Great essay in the Canadian national newspaper, The Globe and Mail:
For many Americans, the recession began well before 2007, and it’s far from over. It’s become a lost decade of fading opportunity for workers, longer and more frequent bouts of joblessness and declining family incomes.
Obscured by the housing bubble and cheap credit, the well-being of working Americans was already threatened by powerful structural forces when the Great Recession hit. Technology supplanted routine work of all kinds, leaving millions with skills that employers no longer need. Offshoring of work to China and India destroyed millions of labour-intensive factory jobs. Low interest rates artificially pumped up wealth and consumption, but didn’t steer enough investment into the roots of the economy.
Now, more than eight million jobs are gone, and the country is looking at the stark prospect of several more years of unusually high unemployment. Roughly half of the 14 million unemployed Americans have now been out of work for more than six months.
And for the first time on record, family incomes are actually falling. New figures this week from the U.S. Census Bureau show that the median income for working-age households fell 10 per cent between 2000 and 2010, even as women worked more hours.
In 1912, an Italian statistician and sociologist named Corrado Gini created the Gini coefficient to measure differences in income.
Here’s a recent piece from The Atlantic on income inequality:
The U.S., in purple with a Gini coefficient of 0.450, ranks near the extreme end of the inequality scale. Looking for the other countries marked in purple gives you a quick sense of countries with comparable income inequality, and it’s an unflattering list: Cameroon, Madagascar, Rwanda, Uganda, Ecuador. A number are currently embroiled in or just emerging from deeply destabilizing conflicts, some of them linked to income inequality: Mexico, Côte d’Ivoire, Sri Lanka, Nepal, Serbia.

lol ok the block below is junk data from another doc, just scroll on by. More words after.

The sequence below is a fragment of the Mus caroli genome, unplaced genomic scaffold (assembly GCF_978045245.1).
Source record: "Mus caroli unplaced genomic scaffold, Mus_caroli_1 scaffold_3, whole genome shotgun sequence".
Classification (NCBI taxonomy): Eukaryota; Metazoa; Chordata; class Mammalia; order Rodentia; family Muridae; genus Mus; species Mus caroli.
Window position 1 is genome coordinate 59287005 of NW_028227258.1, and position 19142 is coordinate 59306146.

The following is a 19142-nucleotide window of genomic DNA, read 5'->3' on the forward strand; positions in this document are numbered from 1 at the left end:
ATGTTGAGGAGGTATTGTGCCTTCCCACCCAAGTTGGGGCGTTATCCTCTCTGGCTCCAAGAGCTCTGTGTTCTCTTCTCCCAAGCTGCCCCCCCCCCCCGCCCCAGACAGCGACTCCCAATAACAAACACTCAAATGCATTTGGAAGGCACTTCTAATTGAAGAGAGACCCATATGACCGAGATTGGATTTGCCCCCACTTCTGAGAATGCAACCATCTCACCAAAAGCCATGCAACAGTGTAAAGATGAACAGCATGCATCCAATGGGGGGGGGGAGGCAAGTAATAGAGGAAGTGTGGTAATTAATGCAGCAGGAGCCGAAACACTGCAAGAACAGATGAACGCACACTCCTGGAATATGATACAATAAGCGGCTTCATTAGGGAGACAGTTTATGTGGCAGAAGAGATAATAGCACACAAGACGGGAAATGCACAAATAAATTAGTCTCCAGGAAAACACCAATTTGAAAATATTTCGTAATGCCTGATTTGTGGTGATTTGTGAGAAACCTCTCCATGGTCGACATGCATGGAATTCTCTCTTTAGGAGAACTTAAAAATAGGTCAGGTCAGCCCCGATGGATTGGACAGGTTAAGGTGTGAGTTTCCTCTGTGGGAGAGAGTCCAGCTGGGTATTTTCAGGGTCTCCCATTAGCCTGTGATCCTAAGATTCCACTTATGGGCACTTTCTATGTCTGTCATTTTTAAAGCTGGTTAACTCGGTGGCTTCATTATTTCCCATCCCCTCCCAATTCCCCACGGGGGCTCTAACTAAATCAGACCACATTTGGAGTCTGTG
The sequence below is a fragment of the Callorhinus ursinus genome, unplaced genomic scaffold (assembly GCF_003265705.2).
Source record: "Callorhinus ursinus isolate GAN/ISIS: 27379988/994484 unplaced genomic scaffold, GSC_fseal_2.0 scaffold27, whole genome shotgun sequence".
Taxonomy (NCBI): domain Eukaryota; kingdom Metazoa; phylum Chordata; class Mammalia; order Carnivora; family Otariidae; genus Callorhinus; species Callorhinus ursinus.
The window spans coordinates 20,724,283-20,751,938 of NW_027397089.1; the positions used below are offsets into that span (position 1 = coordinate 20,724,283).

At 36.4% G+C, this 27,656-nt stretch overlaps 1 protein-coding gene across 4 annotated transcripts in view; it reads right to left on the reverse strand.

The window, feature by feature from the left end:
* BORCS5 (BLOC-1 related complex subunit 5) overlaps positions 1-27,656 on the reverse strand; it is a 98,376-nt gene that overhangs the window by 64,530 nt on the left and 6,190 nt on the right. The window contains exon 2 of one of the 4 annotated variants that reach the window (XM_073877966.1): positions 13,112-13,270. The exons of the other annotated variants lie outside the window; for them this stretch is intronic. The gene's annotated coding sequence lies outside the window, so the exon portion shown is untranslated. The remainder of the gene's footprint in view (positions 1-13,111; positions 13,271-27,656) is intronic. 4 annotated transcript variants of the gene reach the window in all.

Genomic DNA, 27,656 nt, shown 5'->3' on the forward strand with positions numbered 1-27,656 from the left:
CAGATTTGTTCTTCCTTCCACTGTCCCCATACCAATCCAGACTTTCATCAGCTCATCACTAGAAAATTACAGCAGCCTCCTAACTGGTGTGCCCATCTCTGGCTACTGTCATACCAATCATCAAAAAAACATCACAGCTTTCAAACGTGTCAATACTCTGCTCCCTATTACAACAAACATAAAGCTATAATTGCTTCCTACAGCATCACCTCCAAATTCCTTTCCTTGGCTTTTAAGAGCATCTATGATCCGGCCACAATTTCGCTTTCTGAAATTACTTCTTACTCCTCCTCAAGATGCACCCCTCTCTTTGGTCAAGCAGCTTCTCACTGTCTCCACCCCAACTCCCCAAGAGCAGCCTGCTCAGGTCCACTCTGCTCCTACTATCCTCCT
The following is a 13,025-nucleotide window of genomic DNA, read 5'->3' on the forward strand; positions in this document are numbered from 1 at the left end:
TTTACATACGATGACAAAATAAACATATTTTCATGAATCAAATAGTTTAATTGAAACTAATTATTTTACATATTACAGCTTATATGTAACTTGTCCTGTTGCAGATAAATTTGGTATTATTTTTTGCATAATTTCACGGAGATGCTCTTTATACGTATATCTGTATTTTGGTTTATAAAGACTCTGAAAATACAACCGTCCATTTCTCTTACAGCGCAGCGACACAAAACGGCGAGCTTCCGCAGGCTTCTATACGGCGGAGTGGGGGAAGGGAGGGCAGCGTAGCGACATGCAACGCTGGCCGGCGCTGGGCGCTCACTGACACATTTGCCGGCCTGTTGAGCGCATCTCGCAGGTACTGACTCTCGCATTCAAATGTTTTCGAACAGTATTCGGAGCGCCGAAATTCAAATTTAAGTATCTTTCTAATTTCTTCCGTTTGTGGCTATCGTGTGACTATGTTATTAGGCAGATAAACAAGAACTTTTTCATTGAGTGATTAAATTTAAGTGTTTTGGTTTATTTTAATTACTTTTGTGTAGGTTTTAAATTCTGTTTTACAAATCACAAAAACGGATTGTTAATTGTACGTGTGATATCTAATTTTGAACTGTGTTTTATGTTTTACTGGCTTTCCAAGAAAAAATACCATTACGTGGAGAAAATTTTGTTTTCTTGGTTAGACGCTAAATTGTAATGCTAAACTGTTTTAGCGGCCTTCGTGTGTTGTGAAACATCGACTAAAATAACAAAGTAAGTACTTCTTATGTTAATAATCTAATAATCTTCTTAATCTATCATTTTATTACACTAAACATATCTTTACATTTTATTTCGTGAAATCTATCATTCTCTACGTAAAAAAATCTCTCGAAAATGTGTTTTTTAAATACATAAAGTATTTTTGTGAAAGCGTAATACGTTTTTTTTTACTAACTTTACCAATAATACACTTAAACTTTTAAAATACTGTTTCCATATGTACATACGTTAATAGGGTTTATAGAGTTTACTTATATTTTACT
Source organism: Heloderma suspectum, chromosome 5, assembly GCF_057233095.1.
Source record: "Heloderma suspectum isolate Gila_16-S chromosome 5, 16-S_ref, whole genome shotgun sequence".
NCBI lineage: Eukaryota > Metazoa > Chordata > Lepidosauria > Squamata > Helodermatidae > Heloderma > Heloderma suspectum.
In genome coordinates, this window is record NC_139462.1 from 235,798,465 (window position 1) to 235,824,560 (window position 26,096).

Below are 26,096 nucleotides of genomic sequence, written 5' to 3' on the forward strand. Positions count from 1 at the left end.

Canadians never had a “Canadian dream” so we/they don’t do a lot of hand-wringing over the loss of it. They’re used to higher taxes and lower salaries. They don’t have a constitution offering the promise — or the tantalizing lure of — happiness.
Here’s a powerful blog post about how utterly unequal salaries and wages have become in the U.S.
Here’s a lucid blog post from Open Salon on why Americans, still, remain shockingly docile in the face of this insanity.
I loved this post from The Washington Post:
But this is why I’m taking Occupy Wall Street — or, perhaps more specifically, the ‘We Are The 99 Percent’ movement — seriously. There are a lot of people who are getting an unusually raw deal right now. There is a small group of people who are getting an unusually good deal right now. That doesn’t sound to me like a stable equilibrium.
The organizers of Occupy Wall Street are fighting to upend the system. But what gives their movement the potential for power and potency is the masses who just want the system to work the way they were promised it would work. It’s not that 99 percent of Americans are really struggling. It’s not that 99 percent of Americans want a revolution. It’s that 99 percent of Americans sense that the fundamental bargain of our economy — work hard, play by the rules, get ahead — has been broken, and they want to see it restored.
As for the Wall Street protestors, writes William Rivers Pitt:
They’re staying put, with many more on the way – to New York as well as every major city from sea to shining sea – and none of them are going anywhere else until people like you are taken from your citadels in handcuffs and made to pay for the ongoing rape of what was once quaintly called the American Dream…a dream that used to be something other than a dated metaphor, and can be something true and real and genuine once again, but only after we pave you under, and walk over you, on our way to a better, brighter future.
And here’s one of the smartest pieces I have ever read, originally published in a magazine written by academics, on how Americans keeping choosing to focus on gender as a safe(r) proxy for class when discussing the fallout of each recession. History matters!
Here are some photos of the protest on Wall Street, chosen for Freshly Pressed.
How do you feel about the American dream these days?
How’s it working for you?